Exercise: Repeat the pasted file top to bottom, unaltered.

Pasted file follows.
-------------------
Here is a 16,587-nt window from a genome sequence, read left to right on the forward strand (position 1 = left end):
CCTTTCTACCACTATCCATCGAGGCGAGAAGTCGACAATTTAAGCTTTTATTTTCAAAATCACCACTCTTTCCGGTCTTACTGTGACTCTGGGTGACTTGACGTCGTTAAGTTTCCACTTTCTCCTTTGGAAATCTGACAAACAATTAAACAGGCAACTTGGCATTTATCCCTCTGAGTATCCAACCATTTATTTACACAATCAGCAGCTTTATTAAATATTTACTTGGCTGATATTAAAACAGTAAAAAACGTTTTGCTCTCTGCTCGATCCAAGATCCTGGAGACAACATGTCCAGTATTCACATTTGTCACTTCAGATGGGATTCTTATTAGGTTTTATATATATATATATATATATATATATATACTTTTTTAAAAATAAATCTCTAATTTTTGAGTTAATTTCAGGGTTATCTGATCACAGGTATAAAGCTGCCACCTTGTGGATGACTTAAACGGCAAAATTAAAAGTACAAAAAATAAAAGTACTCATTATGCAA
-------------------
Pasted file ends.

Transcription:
Here is a 16,587-nt window from a genome sequence, read left to right on the forward strand (position 1 = left end):
CCTTTCTACCACTATCCATCGAGGCGAGAAGTCGACAATTTAAGCTTTTATTTTCAAAATCACCACTCTTTCCGGTCTTACTGTGACTCTGGGTGACTTGACGTCGTTAAGTTTCCACTTTCTCCTTTGGAAATCTGACAAACAATTAAACAGGCAACTTGGCATTTATCCCTCTGAGTATCCAACCATTTATTTACACAATCAGCAGCTTTATTAAATATTTACTTGGCTGATATTAAAACAGTAAAAAACGTTTTGCTCTCTGCTCGATCCAAGATCCTGGAGACAACATGTCCAGTATTCACATTTGTCACTTCAGATGGGATTCTTATTAGGTTTTATATATATATATATATATATATATATATACTTTTTTAAAAATAAATCTCTAATTTTTGAGTTAATTTCAGGGTTATCTGATCACAGGTATAAAGCTGCCACCTTGTGGATGACTTAAACGGCAAAATTAAAAGTACAAAAAATAAAAGTACTCATTATGCAA